At mile 87, the highway widens out with wide shoulders and the speed limit jumps to 65 (100 km)

Well, that nice highway didn’t last long, now I’m going through one little village after another with the speed limit at 25 (40 km).

I was wondering why I had been seeing surveyors all along the highway. Well, at mile 121 (km 58) there is a new two-lane road being built parallel to the one I’m on. So this stretch will be 4 lane divided…. And that’s exactly what happened, a couple of miles later. The strange thing is, even though I’m on new pavement, it’s still lumpy as hell! Goes to show what low-bid will get you.

Mile 133, SURPRISE! That divided highway is a toll road; I just found the tollbooth. $130 NP for RV and toad combined. The speed limit is 90 km (60 mph) and I wouldn’t want to go any faster, what with the lumpy pavement.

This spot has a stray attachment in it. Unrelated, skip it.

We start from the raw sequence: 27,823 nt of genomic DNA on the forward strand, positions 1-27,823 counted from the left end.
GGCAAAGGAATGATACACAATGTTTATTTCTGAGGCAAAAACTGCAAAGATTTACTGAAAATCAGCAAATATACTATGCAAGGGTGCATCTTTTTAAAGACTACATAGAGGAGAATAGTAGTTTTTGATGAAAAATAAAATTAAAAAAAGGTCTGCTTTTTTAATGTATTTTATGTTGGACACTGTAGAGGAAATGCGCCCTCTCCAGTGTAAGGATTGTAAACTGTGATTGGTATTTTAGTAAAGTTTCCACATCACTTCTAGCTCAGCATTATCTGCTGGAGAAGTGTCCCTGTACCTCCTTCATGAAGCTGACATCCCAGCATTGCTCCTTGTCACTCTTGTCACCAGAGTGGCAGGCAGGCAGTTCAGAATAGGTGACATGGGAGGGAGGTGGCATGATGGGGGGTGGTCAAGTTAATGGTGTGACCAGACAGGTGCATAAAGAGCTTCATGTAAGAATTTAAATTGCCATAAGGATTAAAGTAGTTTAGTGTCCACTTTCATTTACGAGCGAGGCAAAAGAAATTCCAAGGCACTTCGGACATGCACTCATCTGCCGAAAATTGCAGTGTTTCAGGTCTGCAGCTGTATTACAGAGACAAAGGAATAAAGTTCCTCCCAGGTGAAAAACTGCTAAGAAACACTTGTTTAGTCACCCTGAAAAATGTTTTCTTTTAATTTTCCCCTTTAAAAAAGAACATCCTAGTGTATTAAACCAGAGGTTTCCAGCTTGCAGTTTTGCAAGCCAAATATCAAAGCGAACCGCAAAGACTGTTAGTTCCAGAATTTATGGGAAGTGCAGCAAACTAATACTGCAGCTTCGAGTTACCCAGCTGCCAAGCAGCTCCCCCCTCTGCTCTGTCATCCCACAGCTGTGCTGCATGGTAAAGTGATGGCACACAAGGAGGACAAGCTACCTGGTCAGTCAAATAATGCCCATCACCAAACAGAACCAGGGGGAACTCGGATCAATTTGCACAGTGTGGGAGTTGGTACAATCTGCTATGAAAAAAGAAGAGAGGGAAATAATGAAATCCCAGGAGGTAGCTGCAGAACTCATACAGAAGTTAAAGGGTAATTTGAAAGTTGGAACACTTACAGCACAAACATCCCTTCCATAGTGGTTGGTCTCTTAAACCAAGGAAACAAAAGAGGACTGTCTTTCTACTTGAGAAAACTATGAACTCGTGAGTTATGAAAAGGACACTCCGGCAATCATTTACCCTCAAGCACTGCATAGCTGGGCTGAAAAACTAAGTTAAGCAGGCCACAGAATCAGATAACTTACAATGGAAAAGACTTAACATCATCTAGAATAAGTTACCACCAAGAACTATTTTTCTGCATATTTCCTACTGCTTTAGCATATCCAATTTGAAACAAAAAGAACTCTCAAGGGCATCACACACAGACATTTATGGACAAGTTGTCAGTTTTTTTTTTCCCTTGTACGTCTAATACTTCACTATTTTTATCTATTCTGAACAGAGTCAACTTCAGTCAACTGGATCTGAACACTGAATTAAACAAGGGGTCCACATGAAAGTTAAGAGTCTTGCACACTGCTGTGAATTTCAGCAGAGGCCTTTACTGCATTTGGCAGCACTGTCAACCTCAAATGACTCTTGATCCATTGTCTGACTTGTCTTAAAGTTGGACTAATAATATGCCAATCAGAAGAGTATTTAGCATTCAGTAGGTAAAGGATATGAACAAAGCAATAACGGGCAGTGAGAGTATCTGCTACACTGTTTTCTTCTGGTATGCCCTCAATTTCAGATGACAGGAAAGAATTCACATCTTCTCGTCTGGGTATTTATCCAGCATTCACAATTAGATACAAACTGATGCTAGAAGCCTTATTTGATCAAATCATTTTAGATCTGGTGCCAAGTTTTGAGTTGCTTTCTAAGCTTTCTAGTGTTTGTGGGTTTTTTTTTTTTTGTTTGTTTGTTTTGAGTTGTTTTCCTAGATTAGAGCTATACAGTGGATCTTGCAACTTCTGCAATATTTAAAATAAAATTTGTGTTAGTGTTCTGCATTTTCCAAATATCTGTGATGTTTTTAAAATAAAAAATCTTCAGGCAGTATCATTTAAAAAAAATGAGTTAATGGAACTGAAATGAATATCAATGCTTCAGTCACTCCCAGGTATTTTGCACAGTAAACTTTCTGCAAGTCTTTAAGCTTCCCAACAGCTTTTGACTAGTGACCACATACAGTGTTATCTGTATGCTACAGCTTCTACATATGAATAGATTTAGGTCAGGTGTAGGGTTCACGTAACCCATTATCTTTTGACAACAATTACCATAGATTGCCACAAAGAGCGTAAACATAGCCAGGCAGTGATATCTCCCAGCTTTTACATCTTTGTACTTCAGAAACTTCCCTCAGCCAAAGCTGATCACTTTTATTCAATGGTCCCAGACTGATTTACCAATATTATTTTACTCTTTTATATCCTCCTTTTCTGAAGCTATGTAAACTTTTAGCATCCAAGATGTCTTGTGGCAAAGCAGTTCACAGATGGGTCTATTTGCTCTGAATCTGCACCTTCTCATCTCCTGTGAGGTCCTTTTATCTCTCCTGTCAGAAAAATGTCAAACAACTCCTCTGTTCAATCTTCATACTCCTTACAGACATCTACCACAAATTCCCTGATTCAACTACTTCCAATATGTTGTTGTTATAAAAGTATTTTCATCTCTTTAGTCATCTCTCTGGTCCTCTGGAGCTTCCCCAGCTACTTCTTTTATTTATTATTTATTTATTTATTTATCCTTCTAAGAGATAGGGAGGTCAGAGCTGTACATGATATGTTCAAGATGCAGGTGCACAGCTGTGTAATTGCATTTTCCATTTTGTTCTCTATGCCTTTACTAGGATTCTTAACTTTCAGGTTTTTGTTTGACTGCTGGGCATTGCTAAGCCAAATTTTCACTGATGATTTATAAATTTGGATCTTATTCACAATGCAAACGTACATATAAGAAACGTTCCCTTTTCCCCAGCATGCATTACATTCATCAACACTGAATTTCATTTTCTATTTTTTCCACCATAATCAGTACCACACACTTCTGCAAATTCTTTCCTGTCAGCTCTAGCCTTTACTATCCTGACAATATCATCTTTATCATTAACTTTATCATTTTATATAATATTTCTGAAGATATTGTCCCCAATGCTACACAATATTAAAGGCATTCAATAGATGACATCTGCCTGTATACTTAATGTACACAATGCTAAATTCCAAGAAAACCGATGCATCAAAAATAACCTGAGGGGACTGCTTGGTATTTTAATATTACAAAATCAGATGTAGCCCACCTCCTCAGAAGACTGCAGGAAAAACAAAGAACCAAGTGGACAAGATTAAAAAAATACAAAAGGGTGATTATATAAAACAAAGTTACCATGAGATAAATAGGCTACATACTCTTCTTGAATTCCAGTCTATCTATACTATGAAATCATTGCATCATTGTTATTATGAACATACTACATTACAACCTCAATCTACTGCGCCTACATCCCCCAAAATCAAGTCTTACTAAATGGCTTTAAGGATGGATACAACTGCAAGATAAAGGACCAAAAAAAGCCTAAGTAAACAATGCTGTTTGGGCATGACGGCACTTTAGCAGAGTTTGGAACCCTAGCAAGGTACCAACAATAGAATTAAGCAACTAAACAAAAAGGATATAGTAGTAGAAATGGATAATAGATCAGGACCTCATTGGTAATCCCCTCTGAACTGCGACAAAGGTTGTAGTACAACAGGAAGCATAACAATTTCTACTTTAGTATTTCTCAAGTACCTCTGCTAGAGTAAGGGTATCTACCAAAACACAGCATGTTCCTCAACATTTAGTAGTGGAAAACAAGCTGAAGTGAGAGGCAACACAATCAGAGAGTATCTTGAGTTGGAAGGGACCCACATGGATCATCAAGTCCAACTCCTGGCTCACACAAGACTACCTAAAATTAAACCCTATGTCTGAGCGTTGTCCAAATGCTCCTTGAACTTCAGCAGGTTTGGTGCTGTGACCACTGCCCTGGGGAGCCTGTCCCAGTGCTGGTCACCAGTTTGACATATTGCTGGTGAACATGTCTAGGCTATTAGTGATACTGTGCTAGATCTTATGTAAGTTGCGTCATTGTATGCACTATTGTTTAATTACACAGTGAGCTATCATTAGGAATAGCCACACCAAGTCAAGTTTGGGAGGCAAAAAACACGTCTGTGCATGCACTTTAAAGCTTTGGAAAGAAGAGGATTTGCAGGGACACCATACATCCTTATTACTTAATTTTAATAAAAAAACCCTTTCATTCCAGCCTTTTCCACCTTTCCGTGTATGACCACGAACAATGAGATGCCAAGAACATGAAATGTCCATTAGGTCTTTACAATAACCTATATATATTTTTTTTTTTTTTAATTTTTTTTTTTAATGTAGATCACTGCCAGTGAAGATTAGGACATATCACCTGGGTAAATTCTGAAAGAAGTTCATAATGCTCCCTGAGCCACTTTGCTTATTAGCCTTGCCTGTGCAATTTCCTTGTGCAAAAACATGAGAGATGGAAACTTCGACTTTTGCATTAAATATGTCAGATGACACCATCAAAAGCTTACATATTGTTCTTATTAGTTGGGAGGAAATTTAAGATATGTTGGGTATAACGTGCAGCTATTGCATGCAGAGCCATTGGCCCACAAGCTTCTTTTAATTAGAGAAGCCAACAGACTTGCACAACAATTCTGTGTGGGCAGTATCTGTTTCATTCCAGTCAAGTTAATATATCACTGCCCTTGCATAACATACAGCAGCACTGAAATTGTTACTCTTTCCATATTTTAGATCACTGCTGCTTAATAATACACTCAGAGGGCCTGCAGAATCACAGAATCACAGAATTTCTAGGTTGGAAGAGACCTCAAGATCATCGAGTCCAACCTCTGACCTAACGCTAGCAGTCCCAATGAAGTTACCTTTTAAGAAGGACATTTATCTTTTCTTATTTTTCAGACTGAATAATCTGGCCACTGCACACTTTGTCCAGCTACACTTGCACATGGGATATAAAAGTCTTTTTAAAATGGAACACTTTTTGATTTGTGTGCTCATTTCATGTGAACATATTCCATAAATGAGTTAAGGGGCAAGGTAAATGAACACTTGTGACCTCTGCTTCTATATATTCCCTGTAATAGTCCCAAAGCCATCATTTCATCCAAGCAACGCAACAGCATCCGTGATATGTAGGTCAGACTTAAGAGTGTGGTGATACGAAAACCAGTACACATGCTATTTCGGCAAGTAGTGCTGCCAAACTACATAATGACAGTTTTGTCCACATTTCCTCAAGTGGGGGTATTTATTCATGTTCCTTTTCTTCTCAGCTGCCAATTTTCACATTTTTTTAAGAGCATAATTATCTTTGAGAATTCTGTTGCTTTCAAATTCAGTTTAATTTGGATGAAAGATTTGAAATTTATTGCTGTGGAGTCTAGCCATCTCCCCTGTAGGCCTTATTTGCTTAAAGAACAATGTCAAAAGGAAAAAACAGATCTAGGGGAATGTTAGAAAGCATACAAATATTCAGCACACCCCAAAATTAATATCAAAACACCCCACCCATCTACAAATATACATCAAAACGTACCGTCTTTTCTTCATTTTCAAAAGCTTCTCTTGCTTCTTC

Arrived at Punta Vista RV Park in Santa Ana . The park was empty; even the owners were absent. So I picked a spot and hooked up power. I didn’t need water or sewer so, other than leveling, that was it. Punta Vista is a small park (6-9 RV's) on the west side of Mex-15. It has full hookups and is almost all grass. The dog is friendly. It is on the south outskirts of town, immediately before a yellow pedestrian overpass.

I took the toad to scout the area; I knew I would need gas for the next leg so I drove in the direction of Hermosillo to look for a Pemex. About 2 miles down the road I found one. So that took care of the fuel question, now I needed an ATM. I drove back to the RV Park and, just past it, I found one. Unfortunately, it was out of cash. I found my way to the town square (I just headed for the church spires, a trick I picked up in Baja) and found two more ATM’s. But, would you believe, both of them were empty also. Since it was Sunday, the banks were closed; so I abandoned my search for cash until Monday. There were a few things going on around the square, a fundraiser for something or other. They had some games set up, a Mexican jam session going, and a couple of food booths, one serving steaks and baked potatoes (of all things). There was also a Super Mercado on the square so I shopped, dined, and did a lot of people watching.